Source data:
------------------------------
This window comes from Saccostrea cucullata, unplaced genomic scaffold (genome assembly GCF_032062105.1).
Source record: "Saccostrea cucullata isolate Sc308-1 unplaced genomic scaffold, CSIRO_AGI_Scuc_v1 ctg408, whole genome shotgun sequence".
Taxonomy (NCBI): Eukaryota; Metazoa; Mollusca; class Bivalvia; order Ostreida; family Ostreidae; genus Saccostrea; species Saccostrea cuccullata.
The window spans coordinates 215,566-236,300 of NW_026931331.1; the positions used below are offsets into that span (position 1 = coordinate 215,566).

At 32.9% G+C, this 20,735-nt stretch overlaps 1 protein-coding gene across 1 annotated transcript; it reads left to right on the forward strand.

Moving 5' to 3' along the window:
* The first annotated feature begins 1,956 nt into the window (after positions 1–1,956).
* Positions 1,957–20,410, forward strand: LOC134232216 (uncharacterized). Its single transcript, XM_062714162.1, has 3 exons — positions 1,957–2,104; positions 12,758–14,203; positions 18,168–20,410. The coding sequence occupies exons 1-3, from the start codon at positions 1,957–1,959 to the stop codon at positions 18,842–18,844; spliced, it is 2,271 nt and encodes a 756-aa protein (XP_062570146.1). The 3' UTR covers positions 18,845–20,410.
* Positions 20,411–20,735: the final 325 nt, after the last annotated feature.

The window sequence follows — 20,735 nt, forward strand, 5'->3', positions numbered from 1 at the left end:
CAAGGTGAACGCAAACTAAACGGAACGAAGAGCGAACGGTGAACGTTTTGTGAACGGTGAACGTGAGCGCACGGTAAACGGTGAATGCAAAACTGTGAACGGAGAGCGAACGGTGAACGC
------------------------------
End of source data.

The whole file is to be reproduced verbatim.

This window comes from Saccostrea cucullata, unplaced genomic scaffold (genome assembly GCF_032062105.1).
Source record: "Saccostrea cucullata isolate Sc308-1 unplaced genomic scaffold, CSIRO_AGI_Scuc_v1 ctg408, whole genome shotgun sequence".
Taxonomy (NCBI): Eukaryota; Metazoa; Mollusca; class Bivalvia; order Ostreida; family Ostreidae; genus Saccostrea; species Saccostrea cuccullata.
The window spans coordinates 215,566-236,300 of NW_026931331.1; the positions used below are offsets into that span (position 1 = coordinate 215,566).

At 32.9% G+C, this 20,735-nt stretch overlaps 1 protein-coding gene across 1 annotated transcript; it reads left to right on the forward strand.

Moving 5' to 3' along the window:
* The first annotated feature begins 1,956 nt into the window (after positions 1–1,956).
* Positions 1,957–20,410, forward strand: LOC134232216 (uncharacterized). Its single transcript, XM_062714162.1, has 3 exons — positions 1,957–2,104; positions 12,758–14,203; positions 18,168–20,410. The coding sequence occupies exons 1-3, from the start codon at positions 1,957–1,959 to the stop codon at positions 18,842–18,844; spliced, it is 2,271 nt and encodes a 756-aa protein (XP_062570146.1). The 3' UTR covers positions 18,845–20,410.
* Positions 20,411–20,735: the final 325 nt, after the last annotated feature.

The window sequence follows — 20,735 nt, forward strand, 5'->3', positions numbered from 1 at the left end:
CAAGGTGAACGCAAACTAAACGGAACGAAGAGCGAACGGTGAACGTTTTGTGAACGGTGAACGTGAGCGCACGGTAAACGGTGAATGCAAAACTGTGAACGGAGAGCGAACGGTGAACGC